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Russia invaded Ukraine for the Same Reasons the U.S. got into World War I
A foreign military alliance with a neighboring country entangled us into the Great World War. Now, Russia is facing similar circumstances.
“Any further expansion of the North Atlantic alliance’s infrastructure or the ongoing efforts to gain a military foothold of the Ukrainian territory are unacceptable for us. Of course, the question is not about NATO itself. It merely serves as a tool of US foreign policy. The problem is that in territories adjacent to Russia, which I have to note is our historical land, a hostile “anti-Russia” is taking shape. Fully controlled from the outside, it is doing everything to attract NATO armed forces and obtain cutting-edge weapons.”
-Vladamir Putin, address of the Russian Federation on February 24th, 2022 (day 1 of the Russian invasion into Ukraine).
Ukraine is a sovereign country. They’re allowed to join any military alliance they want, right?
Ostensibly, those who support the expansion of the NATO-military alliance up to Russia’s front doorstep would talk about an unhinged and bitter Putin, with his finger on the nuclear codes, ready to expand his empire into eastern Europe. The “cold warriors” and Russia hawks would say: look at what they’ve done! Russia attacked Georgia, annexed Crimea, and now invaded Ukraine, unprovoked!
In an ideal world, it is appropriate for any state to join a military alliance in the pursuit of their own security—but in the real world it never works this way. Granted, Ukraine does have legitimate security concerns from Russian power, but ask the question with the shoe on the other foot: Can Mexico join any military alliance they want? Even a Warsaw-like pact with the Russian Federation? No, of course they can’t. Americans would not stand for this—and when Mexico nearly did in 1917, we went to war over it.
The Zimmerman Telegram of 1917 was a seminal piece of intelligence that led the U.S. from breaking their longstanding neutrality and finally entering the first major world conflict. Up until the spring of 1917, U.S. involvement remained one of the greatest variables for the outcome of the war. Not even the 123 American casualties in the sinking of the Lusitania in 1915 was enough to push the Americans out of neutrality. The encrypted telegram sent by German Foreign Secretary Arthur Zimmerman urged a military alliance, promised regained territory and financial support for Mexico should the United States declare war on Germany. This discovery helped sway congress and the American people into a war with the Kaiser. With German U-Boat unrestricted submarine warfare set to resume in February of ‘17, a repeat of the Lusitania sinking seemed like an inevitability. To the Germans, provoking Mexico into a war with the U.S. over lost territory was seen as a way to slow supply shipments and man-power to the European war. To the U.S., it was an unacceptable act of diplomatic aggression, an opinion largely shared by both the state and it’s citizenry.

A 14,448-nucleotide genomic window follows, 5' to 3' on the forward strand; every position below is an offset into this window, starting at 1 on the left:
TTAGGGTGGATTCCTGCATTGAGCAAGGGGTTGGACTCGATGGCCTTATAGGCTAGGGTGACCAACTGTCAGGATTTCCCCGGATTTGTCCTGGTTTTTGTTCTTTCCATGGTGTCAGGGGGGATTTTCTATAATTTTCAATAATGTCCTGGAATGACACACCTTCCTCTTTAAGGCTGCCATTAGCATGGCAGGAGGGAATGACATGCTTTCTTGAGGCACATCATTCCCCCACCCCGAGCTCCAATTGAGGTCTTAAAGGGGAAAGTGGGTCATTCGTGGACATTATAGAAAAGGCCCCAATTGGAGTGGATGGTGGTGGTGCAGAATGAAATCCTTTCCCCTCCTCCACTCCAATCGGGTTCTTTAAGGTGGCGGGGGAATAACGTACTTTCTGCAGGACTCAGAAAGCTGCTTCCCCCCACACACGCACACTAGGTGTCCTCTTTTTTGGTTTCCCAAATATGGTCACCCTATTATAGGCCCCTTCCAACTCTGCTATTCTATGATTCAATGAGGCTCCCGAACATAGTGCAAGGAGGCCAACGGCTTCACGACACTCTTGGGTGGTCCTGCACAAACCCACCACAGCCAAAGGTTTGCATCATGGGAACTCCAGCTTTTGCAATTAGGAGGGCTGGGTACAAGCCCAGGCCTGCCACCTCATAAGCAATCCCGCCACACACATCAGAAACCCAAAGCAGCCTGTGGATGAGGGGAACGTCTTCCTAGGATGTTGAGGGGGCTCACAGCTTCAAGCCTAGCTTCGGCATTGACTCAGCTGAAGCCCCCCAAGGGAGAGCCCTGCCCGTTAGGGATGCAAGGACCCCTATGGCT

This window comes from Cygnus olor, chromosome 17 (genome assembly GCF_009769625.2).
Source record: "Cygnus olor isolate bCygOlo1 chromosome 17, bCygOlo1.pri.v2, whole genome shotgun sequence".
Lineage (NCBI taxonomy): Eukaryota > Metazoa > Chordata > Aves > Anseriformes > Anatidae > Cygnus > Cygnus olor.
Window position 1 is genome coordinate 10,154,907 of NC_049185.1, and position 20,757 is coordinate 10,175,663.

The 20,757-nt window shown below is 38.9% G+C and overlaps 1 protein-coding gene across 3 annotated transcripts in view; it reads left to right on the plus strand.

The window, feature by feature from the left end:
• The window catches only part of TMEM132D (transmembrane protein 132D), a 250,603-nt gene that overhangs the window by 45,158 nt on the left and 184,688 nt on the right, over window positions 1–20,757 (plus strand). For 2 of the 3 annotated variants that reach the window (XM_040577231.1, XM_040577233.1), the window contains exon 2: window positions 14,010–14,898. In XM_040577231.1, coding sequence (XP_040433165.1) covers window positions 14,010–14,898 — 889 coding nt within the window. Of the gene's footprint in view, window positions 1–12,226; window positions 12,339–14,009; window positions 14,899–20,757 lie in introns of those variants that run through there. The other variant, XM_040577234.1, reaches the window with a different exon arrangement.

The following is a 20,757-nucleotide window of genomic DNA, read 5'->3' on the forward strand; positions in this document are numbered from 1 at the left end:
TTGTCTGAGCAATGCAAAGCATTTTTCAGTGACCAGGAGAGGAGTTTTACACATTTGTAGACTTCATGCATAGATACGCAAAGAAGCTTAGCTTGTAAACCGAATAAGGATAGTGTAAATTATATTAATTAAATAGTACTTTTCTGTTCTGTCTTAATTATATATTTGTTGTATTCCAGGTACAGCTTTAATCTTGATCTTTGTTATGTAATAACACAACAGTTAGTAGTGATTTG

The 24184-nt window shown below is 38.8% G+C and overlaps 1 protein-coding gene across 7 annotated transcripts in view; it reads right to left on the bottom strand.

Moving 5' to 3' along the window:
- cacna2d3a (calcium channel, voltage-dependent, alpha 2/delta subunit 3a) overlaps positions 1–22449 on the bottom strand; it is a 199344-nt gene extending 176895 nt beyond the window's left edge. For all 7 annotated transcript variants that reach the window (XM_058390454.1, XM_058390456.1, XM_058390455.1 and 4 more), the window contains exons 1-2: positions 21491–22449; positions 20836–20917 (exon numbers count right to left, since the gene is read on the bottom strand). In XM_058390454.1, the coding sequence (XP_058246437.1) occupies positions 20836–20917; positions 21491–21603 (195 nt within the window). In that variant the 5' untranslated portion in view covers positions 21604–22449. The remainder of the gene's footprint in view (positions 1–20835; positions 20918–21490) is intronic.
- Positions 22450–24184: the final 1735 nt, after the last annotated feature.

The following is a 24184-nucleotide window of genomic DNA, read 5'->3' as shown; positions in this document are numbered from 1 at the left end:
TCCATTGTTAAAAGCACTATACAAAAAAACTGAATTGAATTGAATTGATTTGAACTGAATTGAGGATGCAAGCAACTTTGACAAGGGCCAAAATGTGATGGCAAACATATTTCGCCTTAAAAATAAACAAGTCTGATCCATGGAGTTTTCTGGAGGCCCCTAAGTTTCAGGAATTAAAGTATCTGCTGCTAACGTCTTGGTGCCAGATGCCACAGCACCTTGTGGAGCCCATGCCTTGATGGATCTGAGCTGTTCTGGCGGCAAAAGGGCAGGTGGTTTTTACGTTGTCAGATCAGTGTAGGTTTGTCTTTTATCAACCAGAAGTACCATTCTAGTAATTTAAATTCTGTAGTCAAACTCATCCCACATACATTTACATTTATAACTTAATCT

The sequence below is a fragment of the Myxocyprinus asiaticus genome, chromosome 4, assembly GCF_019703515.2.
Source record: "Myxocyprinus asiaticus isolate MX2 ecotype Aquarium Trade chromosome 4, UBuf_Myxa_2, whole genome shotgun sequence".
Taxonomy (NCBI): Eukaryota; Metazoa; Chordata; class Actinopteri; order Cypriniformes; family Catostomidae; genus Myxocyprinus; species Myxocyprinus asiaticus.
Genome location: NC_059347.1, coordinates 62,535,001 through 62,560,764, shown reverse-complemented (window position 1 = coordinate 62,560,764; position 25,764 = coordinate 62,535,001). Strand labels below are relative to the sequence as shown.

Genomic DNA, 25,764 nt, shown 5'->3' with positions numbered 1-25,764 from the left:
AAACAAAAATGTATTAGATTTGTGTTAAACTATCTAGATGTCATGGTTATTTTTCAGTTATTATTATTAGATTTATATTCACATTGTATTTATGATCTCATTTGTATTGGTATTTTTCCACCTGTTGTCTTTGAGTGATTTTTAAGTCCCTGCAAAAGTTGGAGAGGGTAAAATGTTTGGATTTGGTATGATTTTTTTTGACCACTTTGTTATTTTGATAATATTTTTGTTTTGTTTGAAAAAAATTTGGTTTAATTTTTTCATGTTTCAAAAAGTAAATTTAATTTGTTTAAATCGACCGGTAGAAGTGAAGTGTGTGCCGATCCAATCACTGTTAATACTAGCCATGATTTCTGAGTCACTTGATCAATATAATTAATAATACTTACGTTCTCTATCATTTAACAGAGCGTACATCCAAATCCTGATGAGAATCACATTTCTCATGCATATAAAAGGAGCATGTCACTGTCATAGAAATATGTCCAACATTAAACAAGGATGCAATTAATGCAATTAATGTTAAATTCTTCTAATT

Now, consider the trajectory of NATO expansion since the collapse of the Soviet Union in 1991. In agreement for giving up the territories of the former Soviet Union, Gorbachev disbanded his control over the soviet republics of Eastern Europe on the spoken agreement that NATO would not expand “one inch” past Germany. Later that decade, Poland, Czech Republic, and Romania would all join the ranks of NATO. American arms manufacturers had benefited in billions from this expansion. President Donald Trump pulled the U.S. out of the IBMF treaty and allowed the Open Skies treaty to expire.
Several disarmament treaties signed by the United States and Russia have been disbanded by our presidents. We aided in the coup against Russian leaning leaders in Ukraine in 2014 and their continued support in the war against the Donbass region since that time.
In the eyes of the Kremlin, this pressure surmounted in Ukrainian President Volodymyr Zelensky’s trip to the United States in September of 2021. Although his repeated requests to join NATO was not granted outright, he was given strong assurances of military and financial support. "The United States remains firmly committed to Ukraine's sovereignty and territorial integrity in the face of Russian aggression and our support for Ukraine's Euro-Atlantic aspirations," U.S. President Joe Biden told the Ukrainian President. Over two dozen weapons packages have been given to Ukraine since the Russian Invasion last February, as well as a continuing CIA presence, and a deliberate sabotage of peace negotiations by the west. Actions that make Ukraine a “de facto NATO member” according to their defense minister.
We are now in what is possibly the most heightened tensions with Russia since the Cuban Missile Crisis of 1962. In the west, we largely unanimously condemn the invasion and occupation of Ukrainian territory by the Russians, but we act as if history started on February 24th, 2022. Ukraine’s alliance with NATO is a redline for Russia, just like Mexico’s alliance with Germany would have been in 1917 for the United States.
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